As part of some work I’m doing with the Open University around the OER Research Hub project I developed this high fidelity prototype which let users explore survey responses collected by the project (the short video below highlights the main features):
In the guest post I wrote on the ‘OER Survey Exploratoratorium‘ I outlined the problem:
When presented with over 4,000 survey responses the challenge was how to let people explore the data set. When presented with this challenge the first thought invariably is what is the shape of the data. In this case the survey responses were collected in Survey Monkey. After considering options like consuming the data into the OER Impact Map via the Survey Monkey API, the overhead in terms of developing user interfaces and squeezing into a WordPress data structure resulted in the exploration of other options. The approach that looked like it would squeeze the most functionality out of little development time was to use Google Fusion Tables to host the data and put a visualisation layer over the top. The reason for choosing Fusion Tables is it allows a Guardian Datastore model of letting the user easily access and reuse the source data either in Fusion Tables itself or exporting into another tool. If you would like to peek at the data behind this there are two tables: one with the survey questions and another with the survey data.
I’ve extracted the main part of the code into this gist so you can get a sense of what’s going on. If this is something you are interested in doing yourself there is some documentation on the Google Visualisation API for getting Google Fusion Tables. This page is has one example of how you can fetch data from Fusion Tables. It’s however worth noting that as Google Fusion Tables implements the Chart Tools Datasource Protocol you can query the data as a datasource. This allows you to use the Google Visualization API Query Language with SQL like syntax. The gist below is a reworking of this query example in the Google Code Playground which you can use to see the differences. The main one is how the query is set by specifying which table the data is from in the query. A couple of notes I have on using Google Fusion Tables as a datasource in this way are:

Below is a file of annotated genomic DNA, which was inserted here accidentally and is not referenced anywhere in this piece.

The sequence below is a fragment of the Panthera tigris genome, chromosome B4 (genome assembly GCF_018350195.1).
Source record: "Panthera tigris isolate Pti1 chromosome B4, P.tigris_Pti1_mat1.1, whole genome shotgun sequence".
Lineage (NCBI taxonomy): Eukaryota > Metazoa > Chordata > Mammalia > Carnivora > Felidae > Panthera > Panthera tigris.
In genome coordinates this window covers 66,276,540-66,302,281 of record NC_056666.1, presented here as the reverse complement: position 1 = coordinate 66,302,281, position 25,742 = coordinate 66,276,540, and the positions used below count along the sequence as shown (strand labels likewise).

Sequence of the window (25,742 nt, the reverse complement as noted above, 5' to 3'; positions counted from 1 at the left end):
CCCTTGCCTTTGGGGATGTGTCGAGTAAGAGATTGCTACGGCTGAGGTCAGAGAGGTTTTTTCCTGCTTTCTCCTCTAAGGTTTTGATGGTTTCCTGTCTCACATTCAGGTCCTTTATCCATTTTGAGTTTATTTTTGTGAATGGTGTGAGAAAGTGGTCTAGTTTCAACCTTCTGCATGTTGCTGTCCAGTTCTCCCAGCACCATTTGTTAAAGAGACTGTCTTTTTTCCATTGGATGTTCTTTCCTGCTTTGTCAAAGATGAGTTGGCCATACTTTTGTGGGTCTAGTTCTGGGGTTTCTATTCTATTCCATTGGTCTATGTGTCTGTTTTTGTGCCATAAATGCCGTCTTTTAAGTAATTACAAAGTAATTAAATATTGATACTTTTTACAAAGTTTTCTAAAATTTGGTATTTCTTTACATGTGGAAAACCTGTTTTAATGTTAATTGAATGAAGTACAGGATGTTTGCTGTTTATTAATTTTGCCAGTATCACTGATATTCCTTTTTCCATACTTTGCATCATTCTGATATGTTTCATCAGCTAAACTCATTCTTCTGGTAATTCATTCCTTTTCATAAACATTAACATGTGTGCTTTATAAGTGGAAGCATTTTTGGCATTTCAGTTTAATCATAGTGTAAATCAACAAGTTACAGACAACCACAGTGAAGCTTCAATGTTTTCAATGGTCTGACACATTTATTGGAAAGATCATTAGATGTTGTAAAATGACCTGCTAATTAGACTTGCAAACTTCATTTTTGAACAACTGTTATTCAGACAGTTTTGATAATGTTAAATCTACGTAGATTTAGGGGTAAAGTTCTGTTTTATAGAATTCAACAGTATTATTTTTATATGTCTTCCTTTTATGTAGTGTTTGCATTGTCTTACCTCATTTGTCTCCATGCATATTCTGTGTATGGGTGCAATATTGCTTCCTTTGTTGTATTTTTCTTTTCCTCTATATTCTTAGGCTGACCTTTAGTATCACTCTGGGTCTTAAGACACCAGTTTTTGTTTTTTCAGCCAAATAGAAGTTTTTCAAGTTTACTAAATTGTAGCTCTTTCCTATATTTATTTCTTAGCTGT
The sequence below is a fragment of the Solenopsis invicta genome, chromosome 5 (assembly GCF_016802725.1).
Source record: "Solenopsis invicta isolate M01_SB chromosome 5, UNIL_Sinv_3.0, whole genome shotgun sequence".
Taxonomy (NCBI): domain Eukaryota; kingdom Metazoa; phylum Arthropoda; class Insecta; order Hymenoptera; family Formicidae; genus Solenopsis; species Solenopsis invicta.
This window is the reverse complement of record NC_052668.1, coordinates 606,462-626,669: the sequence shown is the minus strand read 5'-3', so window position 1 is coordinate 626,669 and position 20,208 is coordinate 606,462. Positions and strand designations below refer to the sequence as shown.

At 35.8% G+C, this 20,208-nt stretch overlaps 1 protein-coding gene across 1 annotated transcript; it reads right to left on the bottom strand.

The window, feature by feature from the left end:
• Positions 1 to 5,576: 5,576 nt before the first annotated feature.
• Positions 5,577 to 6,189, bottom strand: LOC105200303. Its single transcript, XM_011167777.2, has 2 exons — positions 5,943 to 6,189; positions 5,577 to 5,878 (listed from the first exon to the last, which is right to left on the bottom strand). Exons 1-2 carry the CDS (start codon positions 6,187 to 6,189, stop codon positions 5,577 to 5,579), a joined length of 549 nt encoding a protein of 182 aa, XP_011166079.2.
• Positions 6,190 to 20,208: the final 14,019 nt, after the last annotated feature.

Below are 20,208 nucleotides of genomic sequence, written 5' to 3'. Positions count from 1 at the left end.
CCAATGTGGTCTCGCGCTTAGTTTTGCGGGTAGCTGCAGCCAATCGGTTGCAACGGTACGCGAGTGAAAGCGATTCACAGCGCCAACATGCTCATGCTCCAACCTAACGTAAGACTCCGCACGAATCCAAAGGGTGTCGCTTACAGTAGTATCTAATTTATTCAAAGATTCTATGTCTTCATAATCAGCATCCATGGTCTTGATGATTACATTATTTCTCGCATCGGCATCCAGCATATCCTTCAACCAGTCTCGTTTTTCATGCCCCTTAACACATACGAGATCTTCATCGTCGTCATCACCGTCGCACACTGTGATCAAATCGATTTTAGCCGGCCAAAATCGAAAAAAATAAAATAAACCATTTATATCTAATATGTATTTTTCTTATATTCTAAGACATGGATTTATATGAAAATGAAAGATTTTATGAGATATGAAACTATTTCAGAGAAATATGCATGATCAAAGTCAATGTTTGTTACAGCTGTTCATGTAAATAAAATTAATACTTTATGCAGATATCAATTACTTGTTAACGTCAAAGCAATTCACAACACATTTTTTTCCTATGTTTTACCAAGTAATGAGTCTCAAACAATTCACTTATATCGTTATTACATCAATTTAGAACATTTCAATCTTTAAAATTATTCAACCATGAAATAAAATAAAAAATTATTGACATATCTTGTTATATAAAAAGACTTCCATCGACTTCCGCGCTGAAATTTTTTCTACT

- data returned limited to 500 rows. If you want more you can turn to the full Google Fusion Tables API which has a separate SQL like query language. Using this API is rate limited and requires OAuth and/or API key. I got more than 500 by using LIMIT and OFFSET in my queries. (the full Google Fusion Table API is worth bookmarking for cross-referencing).
- using back-quotes ` specified in the Visualisation API to wrap column names with spaces doesn’t appear to work. You do specify columns by their name rather that A, B C etc as used in Google Sheets. (The Google Fusion Tables API specifies single quotes which I don’t think work in this scenario – this is an example of where cross-referencing helps)
- Google Fusion Tables doesn’t implement the OR operator (related issue ticket marked Won’t Fix. When I mentioned to Tony Hirst (@psychemedia) he suggested De Morgan’s laws which would be an alternative)
Hope you enjoy and look forward to seeing you Google Fusion/Visualization mashups 😉